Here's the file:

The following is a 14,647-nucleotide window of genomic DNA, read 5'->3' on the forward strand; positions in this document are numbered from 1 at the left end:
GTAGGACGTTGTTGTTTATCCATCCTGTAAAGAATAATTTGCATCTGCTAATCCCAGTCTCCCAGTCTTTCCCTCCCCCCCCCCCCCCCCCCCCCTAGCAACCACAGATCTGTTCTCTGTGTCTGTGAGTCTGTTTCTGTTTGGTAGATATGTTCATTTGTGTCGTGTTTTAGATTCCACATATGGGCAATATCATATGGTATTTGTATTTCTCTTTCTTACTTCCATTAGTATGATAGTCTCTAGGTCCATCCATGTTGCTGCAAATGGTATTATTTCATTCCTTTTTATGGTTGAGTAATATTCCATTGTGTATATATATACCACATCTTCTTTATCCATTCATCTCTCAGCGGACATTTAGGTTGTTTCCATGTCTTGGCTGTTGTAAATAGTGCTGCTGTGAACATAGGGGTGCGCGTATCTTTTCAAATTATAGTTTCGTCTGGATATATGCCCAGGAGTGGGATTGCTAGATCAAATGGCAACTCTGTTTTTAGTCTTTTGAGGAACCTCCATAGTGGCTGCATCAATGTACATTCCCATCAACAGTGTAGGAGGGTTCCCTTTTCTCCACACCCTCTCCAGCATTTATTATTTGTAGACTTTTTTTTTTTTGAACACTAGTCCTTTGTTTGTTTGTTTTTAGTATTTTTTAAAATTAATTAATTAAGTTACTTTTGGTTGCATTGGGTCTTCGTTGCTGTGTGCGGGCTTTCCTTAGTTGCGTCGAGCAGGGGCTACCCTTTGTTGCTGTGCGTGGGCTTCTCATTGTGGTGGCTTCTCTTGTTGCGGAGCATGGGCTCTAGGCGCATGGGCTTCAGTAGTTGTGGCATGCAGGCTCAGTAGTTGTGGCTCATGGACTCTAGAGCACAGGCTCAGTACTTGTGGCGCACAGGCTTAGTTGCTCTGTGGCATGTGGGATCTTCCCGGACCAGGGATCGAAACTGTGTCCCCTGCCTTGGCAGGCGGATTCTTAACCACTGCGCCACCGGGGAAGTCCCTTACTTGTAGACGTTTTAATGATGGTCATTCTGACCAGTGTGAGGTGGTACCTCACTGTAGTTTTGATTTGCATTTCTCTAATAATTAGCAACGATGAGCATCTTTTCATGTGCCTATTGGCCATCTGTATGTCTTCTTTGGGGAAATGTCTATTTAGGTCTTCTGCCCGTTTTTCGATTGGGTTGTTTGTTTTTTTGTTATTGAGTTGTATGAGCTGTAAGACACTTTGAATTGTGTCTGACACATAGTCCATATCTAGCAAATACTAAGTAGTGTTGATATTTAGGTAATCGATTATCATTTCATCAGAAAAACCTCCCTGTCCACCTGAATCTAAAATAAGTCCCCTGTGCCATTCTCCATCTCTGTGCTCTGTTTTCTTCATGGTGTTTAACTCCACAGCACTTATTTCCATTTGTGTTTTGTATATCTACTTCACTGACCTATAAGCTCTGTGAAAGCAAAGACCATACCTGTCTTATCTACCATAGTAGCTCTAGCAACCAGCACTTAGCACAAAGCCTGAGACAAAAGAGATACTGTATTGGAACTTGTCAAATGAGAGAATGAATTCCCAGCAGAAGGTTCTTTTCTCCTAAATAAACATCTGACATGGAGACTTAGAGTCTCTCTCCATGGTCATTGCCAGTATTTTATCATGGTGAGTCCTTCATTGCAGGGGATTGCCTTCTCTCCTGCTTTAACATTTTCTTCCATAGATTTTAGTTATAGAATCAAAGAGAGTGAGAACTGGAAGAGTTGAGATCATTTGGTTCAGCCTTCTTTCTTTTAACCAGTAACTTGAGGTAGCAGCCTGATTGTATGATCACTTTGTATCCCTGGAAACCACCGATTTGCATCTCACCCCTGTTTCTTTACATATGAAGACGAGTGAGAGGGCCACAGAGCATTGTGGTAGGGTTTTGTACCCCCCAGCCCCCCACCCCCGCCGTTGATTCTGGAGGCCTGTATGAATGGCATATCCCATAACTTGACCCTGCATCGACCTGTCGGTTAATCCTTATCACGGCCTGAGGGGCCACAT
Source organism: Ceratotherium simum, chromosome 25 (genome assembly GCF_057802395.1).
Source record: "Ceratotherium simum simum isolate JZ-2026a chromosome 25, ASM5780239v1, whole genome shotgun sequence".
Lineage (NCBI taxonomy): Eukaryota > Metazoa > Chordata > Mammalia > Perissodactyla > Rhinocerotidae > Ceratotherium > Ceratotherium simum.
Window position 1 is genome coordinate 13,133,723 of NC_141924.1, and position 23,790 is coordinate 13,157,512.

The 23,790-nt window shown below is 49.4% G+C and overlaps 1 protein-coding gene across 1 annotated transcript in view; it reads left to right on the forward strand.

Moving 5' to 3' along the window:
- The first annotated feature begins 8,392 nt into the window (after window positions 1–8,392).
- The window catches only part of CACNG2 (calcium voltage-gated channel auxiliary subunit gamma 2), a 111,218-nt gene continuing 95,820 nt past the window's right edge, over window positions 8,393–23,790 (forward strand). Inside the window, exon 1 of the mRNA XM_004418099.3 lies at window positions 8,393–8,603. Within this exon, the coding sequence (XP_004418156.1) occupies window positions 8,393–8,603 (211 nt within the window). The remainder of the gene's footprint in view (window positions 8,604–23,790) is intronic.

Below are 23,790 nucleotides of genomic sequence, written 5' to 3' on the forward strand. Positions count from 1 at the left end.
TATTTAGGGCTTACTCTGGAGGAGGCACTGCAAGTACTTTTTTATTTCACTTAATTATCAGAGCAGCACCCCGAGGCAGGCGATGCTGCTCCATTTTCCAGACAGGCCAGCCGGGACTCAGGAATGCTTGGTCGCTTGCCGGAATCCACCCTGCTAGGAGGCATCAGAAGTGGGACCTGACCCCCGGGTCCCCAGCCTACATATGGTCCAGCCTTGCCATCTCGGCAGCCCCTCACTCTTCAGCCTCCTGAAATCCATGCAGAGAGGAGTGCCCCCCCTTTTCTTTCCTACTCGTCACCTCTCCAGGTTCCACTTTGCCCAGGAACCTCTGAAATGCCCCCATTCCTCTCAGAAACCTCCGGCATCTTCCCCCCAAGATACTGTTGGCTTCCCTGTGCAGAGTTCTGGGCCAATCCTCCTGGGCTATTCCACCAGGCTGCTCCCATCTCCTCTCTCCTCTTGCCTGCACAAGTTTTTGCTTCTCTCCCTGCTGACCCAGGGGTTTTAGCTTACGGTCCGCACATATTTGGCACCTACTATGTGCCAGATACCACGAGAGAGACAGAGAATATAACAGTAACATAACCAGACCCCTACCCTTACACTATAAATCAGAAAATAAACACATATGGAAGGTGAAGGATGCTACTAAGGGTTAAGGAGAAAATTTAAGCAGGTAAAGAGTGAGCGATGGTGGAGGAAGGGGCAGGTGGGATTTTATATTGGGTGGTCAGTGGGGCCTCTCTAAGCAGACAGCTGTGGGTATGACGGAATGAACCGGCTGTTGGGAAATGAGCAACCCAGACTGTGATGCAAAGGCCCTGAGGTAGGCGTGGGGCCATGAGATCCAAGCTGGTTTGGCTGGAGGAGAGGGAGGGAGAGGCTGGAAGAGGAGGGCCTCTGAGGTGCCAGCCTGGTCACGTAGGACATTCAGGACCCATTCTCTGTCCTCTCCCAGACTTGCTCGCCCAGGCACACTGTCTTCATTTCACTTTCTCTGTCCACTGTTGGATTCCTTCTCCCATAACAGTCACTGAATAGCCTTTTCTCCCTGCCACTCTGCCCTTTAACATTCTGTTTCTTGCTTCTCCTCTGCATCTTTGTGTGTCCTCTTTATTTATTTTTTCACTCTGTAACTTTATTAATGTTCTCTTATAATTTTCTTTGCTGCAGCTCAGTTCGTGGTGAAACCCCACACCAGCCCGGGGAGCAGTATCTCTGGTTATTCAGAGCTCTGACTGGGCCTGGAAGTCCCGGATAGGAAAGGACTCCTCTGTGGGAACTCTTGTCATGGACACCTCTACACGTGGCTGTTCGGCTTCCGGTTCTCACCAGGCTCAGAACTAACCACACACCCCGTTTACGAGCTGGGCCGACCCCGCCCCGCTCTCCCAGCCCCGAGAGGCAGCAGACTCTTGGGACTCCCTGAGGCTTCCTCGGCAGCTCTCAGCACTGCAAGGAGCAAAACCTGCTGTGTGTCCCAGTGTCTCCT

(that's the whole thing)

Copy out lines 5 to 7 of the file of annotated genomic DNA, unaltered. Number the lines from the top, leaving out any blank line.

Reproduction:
Lineage (NCBI taxonomy): Eukaryota > Metazoa > Chordata > Mammalia > Perissodactyla > Rhinocerotidae > Ceratotherium > Ceratotherium simum.
Window position 1 is genome coordinate 13,133,723 of NC_141924.1, and position 23,790 is coordinate 13,157,512.

The 23,790-nt window shown below is 49.4% G+C and overlaps 1 protein-coding gene across 1 annotated transcript in view; it reads left to right on the forward strand.